So it’s time. You’ve spent every Tuesday evening for the past 6 months wobbling down the local dry ski slopes on your rented snowboard under the hunky/intimidating (depending on your sexual orientation) tutorship of Scott, your bleached-blond snowboarding teacher-dude. You know your Backside from your Bonk, your Stinky from your Flat Bottom, and Scott says you’ve really perfected your Cant. Now winter is just around the corner, and you’re itching to test out your new found cool on the real thing – it’s time to book your first snowboarding holiday.
But where to go? Your boss jets off to the slopes twice a year and swears by Courchevel in the French Alps. He implores you to stay at the 6-star Le Cheval Blanc hotel: ‘Great concierge service, you can ski straight onto the slopes, oh and the Lobster Primavera is divine – you simply must go!’ he gushes.
The 6-star rating, in case you were wondering, was introduced in France about 3 years ago – the hospitality equivalent of turning the amplifier up to 11 – and has so far been awarded to just 9 incredibly lavish and chic hotels.
But what if you don’t have quite the same financial clout as your boss and you just want a ski resort that’s great for beginners without breaking the bank? What if you can’t go ‘Posh Piste’? Are there more affordable, everyday ski resorts for the average Joe such as you and I to enjoy too? In short, can you ski abroad on the cheap?
Thankfully, yes you can, and there are plenty of options out there for the averagely financed and freshly-educated skier or snowboarder to enjoy throughout Europe. But which is the best, you may be wondering? Well, wonder no longer.
And the winner is…
Poland. Yeah I said it. Poland. You probably weren’t expecting it, but I said it anyway. You won’t hear your boss talking about skiing or snowboarding in Poland because it’s not fashionable, and it’s not one of the big five (That’s Switzerland, Austria, France, Italy, or Germany, list fans). You won’t bump into Wills and Kate there, or Tarquin, Harriette and Rupert for that matter. But surely that is a good thing? What those guys don’t know, (and why they haven’t moved in and ruined it yet) is that Poland has somewhat of an iced-gem in its crown; the beautiful, picture-postcard town of Zakopane, nestled in the incredible Tatras mountain range just 2 hours south of Krakow.
The ski resorts in Eastern Europe traditionally don’t have a good reputation for having modern ski facilities. However, this is 2014, and Poland has seriously got its act together and renovated most of Zakopane’s infrastructure recently. One thing you certainly don’t want to be without whilst skiing in Eastern Europe (or anywhere for that matter) is travel insurance – and great thing about going somewhere cheap such as Poland is that the money you save on the actual holiday more than covers the relatively small travel insurance cost.
In terms of the quality of the slopes and the white stuff itself, Zakopane is right up there. Whilst experienced skiers and boarders may find it somewhat limited after a day or two, this is an article about the best ski resort for the impoverished beginner, so frankly if you’re an expert you shouldn’t even be reading this. That is not to say there is absolutely nothing for the expert in Zakopane. When there is a good dusting of fresh snow the off-piste adventures can be truly fantastic; often with long, undulating snowy paths winding through forests and through beautiful snowy glades.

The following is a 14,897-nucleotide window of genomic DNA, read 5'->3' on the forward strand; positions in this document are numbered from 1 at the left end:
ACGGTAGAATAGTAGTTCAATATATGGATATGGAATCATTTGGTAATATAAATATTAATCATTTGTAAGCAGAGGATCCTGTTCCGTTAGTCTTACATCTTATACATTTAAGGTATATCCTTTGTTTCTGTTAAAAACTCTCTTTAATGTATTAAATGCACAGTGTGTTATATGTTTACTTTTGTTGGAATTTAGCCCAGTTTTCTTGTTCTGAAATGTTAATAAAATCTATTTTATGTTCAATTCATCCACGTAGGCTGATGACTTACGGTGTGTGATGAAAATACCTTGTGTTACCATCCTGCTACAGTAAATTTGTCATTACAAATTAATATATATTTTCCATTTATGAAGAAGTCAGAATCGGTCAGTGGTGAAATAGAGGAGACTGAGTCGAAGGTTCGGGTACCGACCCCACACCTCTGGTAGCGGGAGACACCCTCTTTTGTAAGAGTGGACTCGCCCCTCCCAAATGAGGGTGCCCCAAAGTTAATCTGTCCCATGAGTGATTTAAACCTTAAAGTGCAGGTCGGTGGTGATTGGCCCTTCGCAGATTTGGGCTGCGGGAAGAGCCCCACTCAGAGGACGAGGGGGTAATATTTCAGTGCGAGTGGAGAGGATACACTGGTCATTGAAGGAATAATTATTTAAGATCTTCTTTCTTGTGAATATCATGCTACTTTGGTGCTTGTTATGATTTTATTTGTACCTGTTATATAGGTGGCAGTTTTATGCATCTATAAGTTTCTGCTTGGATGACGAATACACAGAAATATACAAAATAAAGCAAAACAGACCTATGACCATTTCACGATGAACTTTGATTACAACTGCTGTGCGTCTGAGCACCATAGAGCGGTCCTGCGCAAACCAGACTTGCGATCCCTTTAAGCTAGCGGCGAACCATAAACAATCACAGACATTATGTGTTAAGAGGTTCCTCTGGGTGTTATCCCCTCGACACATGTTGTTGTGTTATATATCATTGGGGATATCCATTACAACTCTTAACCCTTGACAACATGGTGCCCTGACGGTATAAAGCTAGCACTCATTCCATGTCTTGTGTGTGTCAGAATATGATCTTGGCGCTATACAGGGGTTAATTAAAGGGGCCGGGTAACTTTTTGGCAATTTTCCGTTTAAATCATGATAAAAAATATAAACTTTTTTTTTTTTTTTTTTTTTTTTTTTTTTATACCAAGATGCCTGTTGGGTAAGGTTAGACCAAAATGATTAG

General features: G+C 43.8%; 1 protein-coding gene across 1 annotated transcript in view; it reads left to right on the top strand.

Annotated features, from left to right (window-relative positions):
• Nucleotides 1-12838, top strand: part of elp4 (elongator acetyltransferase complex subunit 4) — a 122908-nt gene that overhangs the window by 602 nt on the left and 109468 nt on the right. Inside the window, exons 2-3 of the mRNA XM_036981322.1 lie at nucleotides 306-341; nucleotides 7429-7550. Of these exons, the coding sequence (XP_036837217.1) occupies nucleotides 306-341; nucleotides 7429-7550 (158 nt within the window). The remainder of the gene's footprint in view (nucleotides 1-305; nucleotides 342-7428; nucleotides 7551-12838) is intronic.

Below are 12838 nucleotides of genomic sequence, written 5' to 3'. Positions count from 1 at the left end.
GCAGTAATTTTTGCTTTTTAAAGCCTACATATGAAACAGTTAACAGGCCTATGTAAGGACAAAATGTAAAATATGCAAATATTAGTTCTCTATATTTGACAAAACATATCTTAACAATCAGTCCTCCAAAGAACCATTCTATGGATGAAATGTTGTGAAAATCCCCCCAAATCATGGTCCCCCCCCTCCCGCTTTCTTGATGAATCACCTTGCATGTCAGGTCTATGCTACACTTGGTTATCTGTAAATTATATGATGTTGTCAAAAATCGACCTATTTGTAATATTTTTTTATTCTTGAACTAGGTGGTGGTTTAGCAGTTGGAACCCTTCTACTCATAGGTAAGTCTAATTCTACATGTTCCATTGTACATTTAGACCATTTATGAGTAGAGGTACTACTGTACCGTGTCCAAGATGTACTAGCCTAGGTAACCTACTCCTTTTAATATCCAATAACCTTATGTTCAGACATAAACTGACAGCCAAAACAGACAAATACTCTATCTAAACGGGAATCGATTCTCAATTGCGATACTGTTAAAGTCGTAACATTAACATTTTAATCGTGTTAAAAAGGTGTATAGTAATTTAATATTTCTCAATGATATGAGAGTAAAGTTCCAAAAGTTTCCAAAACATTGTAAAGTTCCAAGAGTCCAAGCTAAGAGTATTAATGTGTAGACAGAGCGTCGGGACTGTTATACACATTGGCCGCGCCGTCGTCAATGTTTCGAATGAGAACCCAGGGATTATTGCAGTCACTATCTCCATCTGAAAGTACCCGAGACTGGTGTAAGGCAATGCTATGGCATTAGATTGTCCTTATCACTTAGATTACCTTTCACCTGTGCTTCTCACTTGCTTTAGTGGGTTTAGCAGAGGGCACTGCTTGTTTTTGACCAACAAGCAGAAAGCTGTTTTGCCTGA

Then there is the town itself. It too is staggeringly beautiful, with picturesque streams flowing through the centre, pretty, winding pedestrianised streets and snow-capped wooden chalets, it could easily step in should there be a sudden shortage in beautiful Swiss mountain villages for Christmas postcard photo shoots.
The very best thing about Zakopane however, is that being in Poland, everything is cheap. We cannot stress this enough (especially in an article concerning cheap ski destinations). Whilst a bottle of water over in Courchevel or neighbouring Val Thorens can cost you upwards of 7 Euros, in Zakopane, you will never pay more than a sensible 3. Need I say more?
There are also plenty of fine eating establishments at which to enjoy this incredible sensation of value. You can expect bills of around £10 – £15 a head for a full 3 course meal of not inconsiderable quality, including your drinks. The majority of the food available quite rightly consists of Eastern-European and Polish fare, but pretty much the full gamut of mainstream world cuisine is represented somewhere in the town if you look hard enough. We particularly recommend the beautiful and entirely wooden Karczma Przy Mlynie restaurant, which not only looks fantastic but which also serves up top warm, hearty polish dishes perfect for warming your poor English cockles after an afternoon on the slopes. Mind out for splinters in the bum though.
One last thing we must mention about Zakopane, and in fact Poland in general, is the incredible friendliness of the locals. The illustrious resorts of the Alps can often feel rather intimidatingly chic and somewhat elitist, so it is hugely refreshing to come to a town where people are genuinely warm and welcoming to you at every turn, be it in one of the many bars and clubs, or on the very slopes themselves.